A couple of weeks ago I went to lunch with a friend. A good friend. A close friend. The bail-you-out-of-jail kind of friend. I know for a fact she’s this kind of friend because of that one time when she bailed me out of jail. Not a proud moment for me.
I met her when she was just nineteen. We were at a house party and she was new to the core group of friends that were our hosts. She once told me that she was afraid of me that night we first met. Back then I had a tendency to wear black t-shirts with long shorts and Dr Martens 1460s. My hair was cropped very close to the scalp and a goatee dropped from my chin. She said she thought I was a drug dealer.
I would never have seen her again except she started dating one of my friends. So I would see her on weekends when all of us would get together for parties, barbecues, like that. She wasn’t old enough to drink at bars save for The Office Bar and The Double Down. Cute girls just had to flirt with the bouncer to get in and she was extremely cute. Getting to know her was such fun. She was outgoing, humorous and always added to the positivity in the room. We began hanging out more and more.
Over the years we became very close. We spent so much time together that she’d become my best friend, and I didn’t even realize it. It wasn’t until someone was asking about “my best friend” that I realized how much of an important part of my life she’d become. I responded, “Oh yeah, Mikey’s great!” He said, “Mikey? I meant the girl.” I paused for thought and realized it was true.
It had its bumps, I mean what long term friendship is ever perfect? There was a period of time when my deep caring for her turned to feelings of love. It wasn’t reciprocated. That fucked everything up for all the usual reasons I won’t go into. I’m sure you know what I mean. It was an emotionally tumultuous couple of years for me. Luckily, we both weathered that storm and came out of it still very tight.
Time goes on, ya know. And it’s been ten years now since all that went down. And I’ve always held it in my mind as an unshakable truth that our friendship was solid and would always be that way. Then I came to a realization…when we went to lunch a couple of weeks ago.
It was a Thursday when we met for lunch. We work less than a mile away from each other so getting together for lunch during the work week is easy. We’d made a habit of meeting almost weekly and nearly always on Thursdays. But on this particular Thursday there wasn’t much conversation. In fact, we joked about how neither of us had anything to say to the other. We passed it off as a side effect of staying in touch too often, almost daily via text messages, and concluded that there was no catching up to be done since we communicate often. Perhaps this is true in large part. But the last decade has given us time to become two very different people now.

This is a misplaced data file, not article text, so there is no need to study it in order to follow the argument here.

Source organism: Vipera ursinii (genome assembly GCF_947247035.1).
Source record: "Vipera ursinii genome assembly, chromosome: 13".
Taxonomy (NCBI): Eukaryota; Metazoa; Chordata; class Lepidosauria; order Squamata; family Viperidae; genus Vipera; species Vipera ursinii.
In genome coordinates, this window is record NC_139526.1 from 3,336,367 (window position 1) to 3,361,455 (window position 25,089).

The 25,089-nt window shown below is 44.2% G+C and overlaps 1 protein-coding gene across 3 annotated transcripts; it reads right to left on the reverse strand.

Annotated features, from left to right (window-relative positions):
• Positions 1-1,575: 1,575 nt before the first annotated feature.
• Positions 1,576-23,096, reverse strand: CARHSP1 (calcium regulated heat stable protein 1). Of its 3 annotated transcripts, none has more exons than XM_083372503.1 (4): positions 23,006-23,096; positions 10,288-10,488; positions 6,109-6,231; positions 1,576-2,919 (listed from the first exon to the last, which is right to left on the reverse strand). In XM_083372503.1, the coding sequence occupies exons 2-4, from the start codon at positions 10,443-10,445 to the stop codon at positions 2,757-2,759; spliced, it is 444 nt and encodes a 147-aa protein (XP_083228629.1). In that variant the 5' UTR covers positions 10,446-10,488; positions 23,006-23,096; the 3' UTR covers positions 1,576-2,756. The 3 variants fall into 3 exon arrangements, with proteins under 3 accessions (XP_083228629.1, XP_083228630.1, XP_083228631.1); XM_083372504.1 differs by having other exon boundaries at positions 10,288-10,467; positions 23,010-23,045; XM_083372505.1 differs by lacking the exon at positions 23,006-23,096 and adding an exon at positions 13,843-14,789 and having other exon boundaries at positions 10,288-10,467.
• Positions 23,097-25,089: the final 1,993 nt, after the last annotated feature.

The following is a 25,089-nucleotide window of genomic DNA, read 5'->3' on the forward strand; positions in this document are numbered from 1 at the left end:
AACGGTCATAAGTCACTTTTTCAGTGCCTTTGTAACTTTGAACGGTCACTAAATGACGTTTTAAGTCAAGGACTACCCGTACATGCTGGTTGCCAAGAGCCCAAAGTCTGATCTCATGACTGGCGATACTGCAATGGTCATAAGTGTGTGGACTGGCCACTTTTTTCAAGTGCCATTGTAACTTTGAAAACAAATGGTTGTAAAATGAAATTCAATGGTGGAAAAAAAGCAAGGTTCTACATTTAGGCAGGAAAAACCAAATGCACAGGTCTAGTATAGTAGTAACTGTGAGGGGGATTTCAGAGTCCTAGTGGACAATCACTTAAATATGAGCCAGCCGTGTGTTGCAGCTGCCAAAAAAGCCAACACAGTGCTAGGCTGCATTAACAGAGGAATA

The glaring truth is: outside of our history together, we have little in common. If one were to compare her leisure time against mine, one would see that there is hardly a trace of crossover. Our interests don’t intersect either. The older I get, the more docile my life has become and the greater part of my activity takes place in my mind, which is in striking contrast to her outdoorsy, on-the-go lifestyle. They could make an action figure out of her.
People come in and out of our lives all the time. The overlap makes life rich and enjoyable. I’m not saying I believe she and I will eventually drift apart completely. I really do think we’ll be friends to the end. Of course the degree will wax and wane. All I’m saying is that right now it feels like it’s waning sharply. And I wish our current friendship was something more similar to what we had back in our heyday together. I miss those times. More specifically, I miss those times with her.
I was surrounded by concrete and automobiles when I awakened. And goddamn, I was cold. Passed out on the concrete floor was no way for a desert rat to sober up on a winter night in this city. I was on the 3rd floor of the parking garage at the Hard Rock Hotel between a white, nondescript sedan that probably belonged to a 60-year-old 5th grade english teacher and an early 2000s silver Honda rice burner, the kind prescribed only to Asian B-Boys.
I got my feet under me and with furrowed brow, did a visual sweep to get my bearings. Checked my cell phone. It was almost 2 a.m. Then I started my walk to the Double Down.
I just turned 50 a few weeks ago.
Here are the four most important things I’ve picked up along the way:
- In the end, all that matters is our connection to other people.
- The full depth of happiness is never reached until it’s shared.
- Live your life in such a way that if anyone were to speak ill of you, no one would believe them.
- Happiness is like fire: it multiplies and gains abundance without diminishing the source.
Of course, none of these are my original revelations. They’re timeless observations articulated by bright minds. But these are the ones that have resonated the most to me. And become part of me.
He told me about three weeks before Christmas. I was kind of caught off guard a little. He’s 51. When he told me, I asked the usual questions: What?! Where is it? How bad is it? How did you find out? Is there any pain? Who have you told? What do we do next? I came up with more questions in response to some of the things he was telling me. Many of the questions he didn’t know the answer to as he was still waiting for blood results and therefore hadn’t yet scheduled a consultation with a surgeon. Much to my surprise, my initial reaction was one of anger. One would think it would be sympathy. But I was angry. “This is one of the finest human beings I’ve even had the pleasure of knowing! The world is better because he’s in it. This is so unfair! Who’s fucking bad decision-making led to this?” But once I calmed down, I came to my senses and settled on something I already knew: Life’s not unfair…it’s just indifferent.
Fast-forward a couple of months.